UPDATE (January 13, 2020): After teasing mysterious AR imagery on billboards around the world, Paul Nicklen’s photo of the melting polar ice caps, Pearl Jam has revealed that what fans saw was the cover of their upcoming album. Dubbed Gigaton, the project will mark the band’s 11th studio LP in its expansive discography.
The band announced in a statement on its website that it will be releasing «Dance of the Clairvoyants» in the coming weeks as the lead single to Gigaton. It’s worth noting that the album will be the band’s first in seven years. Guitarist Mike McCready notes that «making th[e] record was a long journey.» He adds, «it was emotionally dark and confusing at times, but also an exciting and experimental road map to musical redemption. Collaborating with my bandmates on Gigaton ultimately gave me greater love, awareness and knowledge of the need for human connection in these times.» Furthermore, the band has also announced it will tour North America, kicking off with Toronto, Canada as the first stop — March 18.
Gigaton is set to release on March 27 and is already available for preorder at Pearl Jam’s website.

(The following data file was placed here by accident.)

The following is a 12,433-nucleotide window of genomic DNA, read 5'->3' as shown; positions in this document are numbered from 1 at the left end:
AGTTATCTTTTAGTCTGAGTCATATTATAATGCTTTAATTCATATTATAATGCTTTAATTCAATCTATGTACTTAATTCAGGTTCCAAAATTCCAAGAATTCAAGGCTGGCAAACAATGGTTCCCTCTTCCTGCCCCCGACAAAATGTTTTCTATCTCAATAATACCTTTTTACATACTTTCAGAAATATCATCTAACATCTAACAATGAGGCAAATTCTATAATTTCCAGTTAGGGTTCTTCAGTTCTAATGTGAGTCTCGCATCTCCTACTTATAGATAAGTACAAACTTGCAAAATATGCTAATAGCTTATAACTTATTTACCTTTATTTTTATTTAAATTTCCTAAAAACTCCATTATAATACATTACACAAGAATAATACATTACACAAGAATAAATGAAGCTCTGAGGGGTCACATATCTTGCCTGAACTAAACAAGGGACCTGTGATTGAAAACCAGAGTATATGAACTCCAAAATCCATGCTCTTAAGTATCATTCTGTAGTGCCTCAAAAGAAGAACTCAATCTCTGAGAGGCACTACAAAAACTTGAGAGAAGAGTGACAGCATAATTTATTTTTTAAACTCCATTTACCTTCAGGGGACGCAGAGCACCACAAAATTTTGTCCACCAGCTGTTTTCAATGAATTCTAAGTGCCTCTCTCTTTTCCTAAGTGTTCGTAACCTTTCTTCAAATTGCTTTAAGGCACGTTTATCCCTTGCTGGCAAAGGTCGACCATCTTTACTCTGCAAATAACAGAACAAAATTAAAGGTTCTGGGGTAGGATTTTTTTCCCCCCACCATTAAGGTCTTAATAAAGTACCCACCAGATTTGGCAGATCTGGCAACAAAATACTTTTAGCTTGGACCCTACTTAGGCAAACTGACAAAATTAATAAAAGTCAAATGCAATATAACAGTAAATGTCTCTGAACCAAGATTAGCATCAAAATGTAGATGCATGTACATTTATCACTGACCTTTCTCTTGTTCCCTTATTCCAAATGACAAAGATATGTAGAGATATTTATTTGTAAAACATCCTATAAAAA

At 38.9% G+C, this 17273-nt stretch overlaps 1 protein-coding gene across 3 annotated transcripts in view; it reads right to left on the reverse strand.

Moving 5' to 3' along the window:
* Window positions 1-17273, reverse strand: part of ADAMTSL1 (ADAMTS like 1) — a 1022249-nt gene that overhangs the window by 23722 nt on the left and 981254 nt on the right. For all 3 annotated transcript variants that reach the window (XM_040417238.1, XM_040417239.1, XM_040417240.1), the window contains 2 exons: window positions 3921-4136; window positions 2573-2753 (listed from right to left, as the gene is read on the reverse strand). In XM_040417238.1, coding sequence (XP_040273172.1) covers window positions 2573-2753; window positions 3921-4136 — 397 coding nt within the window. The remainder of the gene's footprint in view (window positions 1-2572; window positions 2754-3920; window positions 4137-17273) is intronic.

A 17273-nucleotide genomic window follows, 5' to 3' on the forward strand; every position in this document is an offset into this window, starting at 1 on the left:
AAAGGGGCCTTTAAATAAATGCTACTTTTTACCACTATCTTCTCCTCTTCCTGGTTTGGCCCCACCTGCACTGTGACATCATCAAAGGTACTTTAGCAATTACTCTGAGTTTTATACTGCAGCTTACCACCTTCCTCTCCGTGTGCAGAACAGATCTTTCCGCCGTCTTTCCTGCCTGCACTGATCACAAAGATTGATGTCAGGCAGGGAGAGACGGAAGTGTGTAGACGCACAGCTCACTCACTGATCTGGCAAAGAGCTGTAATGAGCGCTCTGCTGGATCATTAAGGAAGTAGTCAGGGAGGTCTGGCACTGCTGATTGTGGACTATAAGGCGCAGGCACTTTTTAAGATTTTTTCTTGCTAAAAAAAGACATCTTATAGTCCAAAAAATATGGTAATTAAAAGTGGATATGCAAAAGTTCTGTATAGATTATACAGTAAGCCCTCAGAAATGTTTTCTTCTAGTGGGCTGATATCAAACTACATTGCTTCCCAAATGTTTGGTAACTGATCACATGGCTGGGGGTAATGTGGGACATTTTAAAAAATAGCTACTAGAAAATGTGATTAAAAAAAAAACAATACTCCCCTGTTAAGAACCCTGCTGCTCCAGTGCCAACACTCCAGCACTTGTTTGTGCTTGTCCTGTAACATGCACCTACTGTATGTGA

ORIGINAL STORY (January 13, 2020):American rock quintet Pearl Jam has been teasing the release of a new project, though it isn’t entirely clear whether it will arrive in the form of a song, a new album or something else altogether. Titled «Gigaton,» a term which is used in measuring the rate at which the polar ice caps melt, the band has started a puzzling worldwide scavenger hunt of imagery that comes to life in augmented reality with mysterious surrounding new music.
On the band’s website is an interactive map that shows coordinates of places across the globe. Fans who journeyed to those locations found giant AR artwork on billboards marked with the word «Gigaton;» an Italian fansite called Pearl Jam Online has claimed that «Gigaton» will be the band’s 11th studio album. When viewed through Instagram’s Gigaton filter, a short audio snippet is played as animation depicting the melting polar ice caps is shown. Furthermore, sources have noted that the artwork used on the billboards comes from the arctic wildlife photographer Paul Nicklen. See below for imagery.